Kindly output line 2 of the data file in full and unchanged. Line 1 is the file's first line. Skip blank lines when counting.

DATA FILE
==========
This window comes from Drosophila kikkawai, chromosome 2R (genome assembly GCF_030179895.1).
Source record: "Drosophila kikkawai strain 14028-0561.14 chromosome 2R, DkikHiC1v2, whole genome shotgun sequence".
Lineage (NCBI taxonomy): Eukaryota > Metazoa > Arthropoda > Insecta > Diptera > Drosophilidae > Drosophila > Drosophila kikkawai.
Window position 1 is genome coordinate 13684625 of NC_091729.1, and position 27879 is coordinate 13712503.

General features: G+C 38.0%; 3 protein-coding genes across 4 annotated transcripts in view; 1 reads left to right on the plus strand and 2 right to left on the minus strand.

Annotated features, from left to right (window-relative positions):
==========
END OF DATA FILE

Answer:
Source record: "Drosophila kikkawai strain 14028-0561.14 chromosome 2R, DkikHiC1v2, whole genome shotgun sequence".